Tuesday, April 26, 2011

Book Review: Martin Espada's The Trouble Ball

The Trouble Ball
By Martin Espada
(W.W. Norton, 2011)
66 pages, cloth

Reviewed by Sunil Freeman

Recently a poet friend complained about the disconnect between what’s happening in the world today–-with housing foreclosures, unemployment, labor struggles, environmental disasters, and ongoing wars-–and the broad picture as depicted in most contemporary poetry journals. She pointed to a shelf and said the poems there, good as they often are, rarely reflect the state of contemporary society.

There are exceptions. We agreed that many fine poets write about people left out of the American Dream. Jim Daniels and David Salner write powerful poems that honor working class lives. Patricia Smith, Philip Levine, Yusef Komunyakaa, and several others come to mind. And, of course, there is Martin Espada.

Espada’s eleventh collection of poetry, The Trouble Ball, continues his tradition of poetic witness in books such as The Republic of Poetry, which was a finalist for the Pulitzer Prize. The opening title poem is a tour de force, revisiting a day in 1941 at Brooklyn’s Ebbets Field, when Espada’s 11 year old father, hoping to see the legendary Satchel Paige pitch, learned that Blacks were not allowed to play major league baseball.

It was then that the only brown boy at Ebbets field felt himself
levitate above the grandstand and the diamond, another banner
at the ballgame. From up high he could see that everyone was white,
and their whiteness was impossible, like snow in Puerto Rico,

I resist the urge to quote the entire poem. Along the way, Espada shares a treasure trove of baseball lore, including the names of pitches associated with Paige:

. . . he told the secrets of a thousand pitches: The Trouble Ball/ The
Triple Curve, The Bat Dodger, The Midnight Creeper, The Slow Gin Fizz,/
The Thoughtful Stuff. . . .

Anger is tempered with a streak of defiant humor in “A Traveling Salesman in the Gardens of Paradise.”

I quit one day, when the cops spotted me reading maps
spread across the steering wheel, and held me for hours
in the parking lot, suspected for stealing my own car.
The little cop wore sunglasses in the rain, asking repeatedly,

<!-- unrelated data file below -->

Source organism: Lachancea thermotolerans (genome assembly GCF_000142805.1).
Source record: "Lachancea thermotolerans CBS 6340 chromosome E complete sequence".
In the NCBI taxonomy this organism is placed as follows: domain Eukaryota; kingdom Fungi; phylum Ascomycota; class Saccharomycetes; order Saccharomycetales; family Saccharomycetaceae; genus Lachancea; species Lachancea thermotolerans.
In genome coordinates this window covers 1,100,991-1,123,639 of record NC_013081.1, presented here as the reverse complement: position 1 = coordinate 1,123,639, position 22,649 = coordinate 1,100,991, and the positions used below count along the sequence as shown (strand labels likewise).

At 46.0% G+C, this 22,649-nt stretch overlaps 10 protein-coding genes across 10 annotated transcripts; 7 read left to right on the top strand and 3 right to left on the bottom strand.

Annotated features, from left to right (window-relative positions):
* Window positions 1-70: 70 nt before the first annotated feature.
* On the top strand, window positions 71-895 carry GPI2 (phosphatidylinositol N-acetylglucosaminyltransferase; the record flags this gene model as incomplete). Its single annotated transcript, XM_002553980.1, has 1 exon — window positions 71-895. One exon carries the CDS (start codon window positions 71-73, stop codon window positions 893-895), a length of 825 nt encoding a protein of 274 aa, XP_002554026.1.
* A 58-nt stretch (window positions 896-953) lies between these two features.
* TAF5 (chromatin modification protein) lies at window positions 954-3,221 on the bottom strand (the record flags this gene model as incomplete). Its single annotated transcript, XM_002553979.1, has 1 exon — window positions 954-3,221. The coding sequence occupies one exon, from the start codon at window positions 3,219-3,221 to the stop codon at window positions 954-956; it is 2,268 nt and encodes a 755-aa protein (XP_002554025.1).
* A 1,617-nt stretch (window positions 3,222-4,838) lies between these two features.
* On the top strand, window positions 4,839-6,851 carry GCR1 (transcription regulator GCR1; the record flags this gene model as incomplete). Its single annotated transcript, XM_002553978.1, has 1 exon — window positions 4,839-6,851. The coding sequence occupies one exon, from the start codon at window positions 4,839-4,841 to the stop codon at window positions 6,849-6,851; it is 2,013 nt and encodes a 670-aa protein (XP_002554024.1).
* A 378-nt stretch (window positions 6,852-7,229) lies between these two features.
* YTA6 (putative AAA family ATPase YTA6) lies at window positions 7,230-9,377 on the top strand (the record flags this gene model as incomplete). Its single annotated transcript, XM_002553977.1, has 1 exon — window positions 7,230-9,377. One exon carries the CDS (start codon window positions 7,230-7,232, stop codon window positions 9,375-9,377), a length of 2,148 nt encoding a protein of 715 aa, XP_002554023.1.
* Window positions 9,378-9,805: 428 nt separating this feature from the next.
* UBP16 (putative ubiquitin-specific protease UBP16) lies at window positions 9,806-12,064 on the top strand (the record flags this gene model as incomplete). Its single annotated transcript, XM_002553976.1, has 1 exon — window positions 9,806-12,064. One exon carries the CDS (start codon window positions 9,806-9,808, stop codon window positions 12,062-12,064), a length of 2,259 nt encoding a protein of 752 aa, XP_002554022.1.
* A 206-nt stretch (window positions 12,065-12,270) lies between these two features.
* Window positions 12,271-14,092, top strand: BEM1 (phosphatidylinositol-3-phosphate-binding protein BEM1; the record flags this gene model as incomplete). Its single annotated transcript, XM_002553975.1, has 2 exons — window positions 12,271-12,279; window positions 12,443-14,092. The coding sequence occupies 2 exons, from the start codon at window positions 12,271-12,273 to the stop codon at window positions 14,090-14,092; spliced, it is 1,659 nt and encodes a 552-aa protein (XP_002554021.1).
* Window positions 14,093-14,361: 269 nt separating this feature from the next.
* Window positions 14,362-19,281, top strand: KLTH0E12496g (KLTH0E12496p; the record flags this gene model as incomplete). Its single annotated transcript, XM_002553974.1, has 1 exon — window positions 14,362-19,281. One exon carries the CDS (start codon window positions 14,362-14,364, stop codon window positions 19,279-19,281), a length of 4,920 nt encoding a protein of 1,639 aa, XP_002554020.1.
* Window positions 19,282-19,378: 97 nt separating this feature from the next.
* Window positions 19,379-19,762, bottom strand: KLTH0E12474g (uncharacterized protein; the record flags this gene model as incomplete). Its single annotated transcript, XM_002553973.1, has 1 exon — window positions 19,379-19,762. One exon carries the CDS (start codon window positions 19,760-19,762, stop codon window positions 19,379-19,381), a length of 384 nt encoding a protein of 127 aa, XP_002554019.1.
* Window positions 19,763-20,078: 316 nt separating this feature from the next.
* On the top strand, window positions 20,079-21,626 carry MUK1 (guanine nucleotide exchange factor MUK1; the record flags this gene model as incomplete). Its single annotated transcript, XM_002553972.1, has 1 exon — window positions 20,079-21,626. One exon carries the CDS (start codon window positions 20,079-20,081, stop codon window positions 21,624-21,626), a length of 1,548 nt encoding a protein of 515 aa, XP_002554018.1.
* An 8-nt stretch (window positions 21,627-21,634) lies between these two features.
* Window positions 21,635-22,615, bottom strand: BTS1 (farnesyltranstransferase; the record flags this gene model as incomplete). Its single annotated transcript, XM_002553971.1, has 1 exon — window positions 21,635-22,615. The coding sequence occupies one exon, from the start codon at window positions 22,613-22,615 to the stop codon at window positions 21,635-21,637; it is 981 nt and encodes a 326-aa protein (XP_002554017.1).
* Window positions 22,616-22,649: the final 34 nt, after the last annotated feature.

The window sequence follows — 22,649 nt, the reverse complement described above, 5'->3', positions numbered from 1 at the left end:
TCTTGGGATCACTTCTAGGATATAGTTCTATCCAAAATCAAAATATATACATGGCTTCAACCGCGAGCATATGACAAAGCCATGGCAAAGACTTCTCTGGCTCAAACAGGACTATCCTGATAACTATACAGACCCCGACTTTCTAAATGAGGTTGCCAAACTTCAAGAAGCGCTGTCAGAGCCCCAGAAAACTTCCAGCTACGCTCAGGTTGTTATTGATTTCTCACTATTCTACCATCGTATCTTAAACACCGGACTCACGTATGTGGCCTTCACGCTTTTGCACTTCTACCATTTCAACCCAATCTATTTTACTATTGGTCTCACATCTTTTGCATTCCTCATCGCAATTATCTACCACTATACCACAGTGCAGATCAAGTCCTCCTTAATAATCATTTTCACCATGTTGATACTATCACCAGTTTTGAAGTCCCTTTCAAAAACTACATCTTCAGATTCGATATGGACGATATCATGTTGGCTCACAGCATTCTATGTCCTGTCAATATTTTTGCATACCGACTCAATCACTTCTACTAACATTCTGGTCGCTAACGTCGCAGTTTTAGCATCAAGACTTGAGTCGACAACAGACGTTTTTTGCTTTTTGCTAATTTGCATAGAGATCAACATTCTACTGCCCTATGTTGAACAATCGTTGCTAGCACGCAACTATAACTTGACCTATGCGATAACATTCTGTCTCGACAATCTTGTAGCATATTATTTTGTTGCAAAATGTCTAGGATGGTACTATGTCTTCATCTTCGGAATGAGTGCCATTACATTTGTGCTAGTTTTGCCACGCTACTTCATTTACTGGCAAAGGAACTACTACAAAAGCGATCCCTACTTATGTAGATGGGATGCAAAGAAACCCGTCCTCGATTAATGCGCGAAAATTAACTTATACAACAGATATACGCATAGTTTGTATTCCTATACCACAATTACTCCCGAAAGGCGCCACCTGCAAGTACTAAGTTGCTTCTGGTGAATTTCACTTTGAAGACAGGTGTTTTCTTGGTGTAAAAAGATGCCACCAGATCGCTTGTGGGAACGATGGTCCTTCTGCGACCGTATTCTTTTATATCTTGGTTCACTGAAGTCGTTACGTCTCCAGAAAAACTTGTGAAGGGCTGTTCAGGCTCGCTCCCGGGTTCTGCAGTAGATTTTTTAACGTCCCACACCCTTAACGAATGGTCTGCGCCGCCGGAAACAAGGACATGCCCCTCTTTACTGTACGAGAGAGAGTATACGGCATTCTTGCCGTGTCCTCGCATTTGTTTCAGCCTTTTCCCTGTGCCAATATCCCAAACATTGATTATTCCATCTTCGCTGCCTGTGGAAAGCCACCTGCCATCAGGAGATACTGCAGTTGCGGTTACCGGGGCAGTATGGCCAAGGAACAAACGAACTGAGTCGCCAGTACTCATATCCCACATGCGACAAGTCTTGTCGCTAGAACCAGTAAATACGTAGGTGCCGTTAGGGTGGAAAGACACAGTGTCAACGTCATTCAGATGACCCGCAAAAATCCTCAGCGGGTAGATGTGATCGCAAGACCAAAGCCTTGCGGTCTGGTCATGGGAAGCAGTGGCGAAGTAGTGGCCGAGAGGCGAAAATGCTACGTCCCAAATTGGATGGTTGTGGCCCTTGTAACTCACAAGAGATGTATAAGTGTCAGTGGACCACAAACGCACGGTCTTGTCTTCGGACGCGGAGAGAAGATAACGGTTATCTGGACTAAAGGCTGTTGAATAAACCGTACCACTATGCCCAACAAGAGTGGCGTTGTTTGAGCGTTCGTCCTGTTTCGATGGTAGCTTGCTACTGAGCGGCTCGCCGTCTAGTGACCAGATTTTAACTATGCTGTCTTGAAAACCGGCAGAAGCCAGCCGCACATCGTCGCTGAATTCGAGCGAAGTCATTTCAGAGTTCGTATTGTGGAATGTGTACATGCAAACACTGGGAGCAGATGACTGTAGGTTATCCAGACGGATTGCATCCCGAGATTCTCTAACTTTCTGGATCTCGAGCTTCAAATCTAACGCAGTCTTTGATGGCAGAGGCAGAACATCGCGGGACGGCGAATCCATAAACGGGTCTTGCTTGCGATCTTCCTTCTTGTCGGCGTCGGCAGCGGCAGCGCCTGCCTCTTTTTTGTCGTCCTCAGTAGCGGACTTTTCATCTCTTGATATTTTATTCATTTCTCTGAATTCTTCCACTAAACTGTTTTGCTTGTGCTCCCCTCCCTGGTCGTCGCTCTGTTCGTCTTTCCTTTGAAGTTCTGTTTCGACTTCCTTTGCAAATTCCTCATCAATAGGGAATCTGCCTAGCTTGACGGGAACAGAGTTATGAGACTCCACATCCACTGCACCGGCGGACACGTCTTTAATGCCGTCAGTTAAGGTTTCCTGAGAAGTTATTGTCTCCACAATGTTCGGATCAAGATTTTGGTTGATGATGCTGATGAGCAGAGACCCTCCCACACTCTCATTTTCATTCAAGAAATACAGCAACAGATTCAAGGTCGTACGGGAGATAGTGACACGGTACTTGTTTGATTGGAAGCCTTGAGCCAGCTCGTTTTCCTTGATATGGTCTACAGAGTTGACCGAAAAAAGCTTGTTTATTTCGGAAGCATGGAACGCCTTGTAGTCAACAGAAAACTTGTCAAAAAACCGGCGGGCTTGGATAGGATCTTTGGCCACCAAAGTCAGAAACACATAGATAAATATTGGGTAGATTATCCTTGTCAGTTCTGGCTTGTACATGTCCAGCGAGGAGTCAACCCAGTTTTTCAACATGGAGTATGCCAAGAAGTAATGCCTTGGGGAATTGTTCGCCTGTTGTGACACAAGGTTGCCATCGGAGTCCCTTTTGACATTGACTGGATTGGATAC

If I was wanted by the police. I don’t know, I said. Do you want me?

Other poems shed light on the brutal U.S.-backed Chilean regime of Augusto Pinochet. “The Swimming Pool at Villa Grimaldi” depicts torturers teaching their children to swim near where political prisoners are held.

Here the guards and officers would gather families
For barbeques. The interrogator coached his son:
Kick your feet. Turn your head to breathe.
The torturer’s hands braced the belly of his daughter,
Learning to float, flailing at her lesson.

“Mr. and Mrs. Rodriguez Have Been Deported, Leaving Six Children Behind with the Neighbors,” is based on an item in an email newsletter calling for donations of shoes for children aged 5 to 17.

Although Espada’s poems are clearly fueled by anger at widespread injustice, The Trouble Ball is also suffused with tenderness. “Isabel’s Corrido” recalls a “wedding” of convenience so an undocumented young woman “from a village where the elders/ spoke the language of the Aztecs” can live legally in the U.S. “People Like Us Are Dangerous” honors the boxer Carlos Ortiz even while showing him long after his glory days. Several poems celebrate the lives of people who have died, including Alexander “Sandy” Taylor, cofounder of Curbstone Press, and Howard Zinn.

Espada is an activist poet; I think it's in that spirit that he includes a generous section of notes that offer additional context to his poems and invite further study. A brief blog review can only give a snapshot view of the riches in this powerful collection. There will always be a place for well-written poems about starlit evenings, lost loves, and reveries of childhood, but poetry would have no meaning in society if it did not also include the work of poets like Martin Espada who look beyond the surface glitter of contemporary culture, who bear witness, and bring us the hard news from this all too real world we live in.

[Note: David Salner reads at The Writer's Center at 2:00 p.m. Sunday, July 24.]

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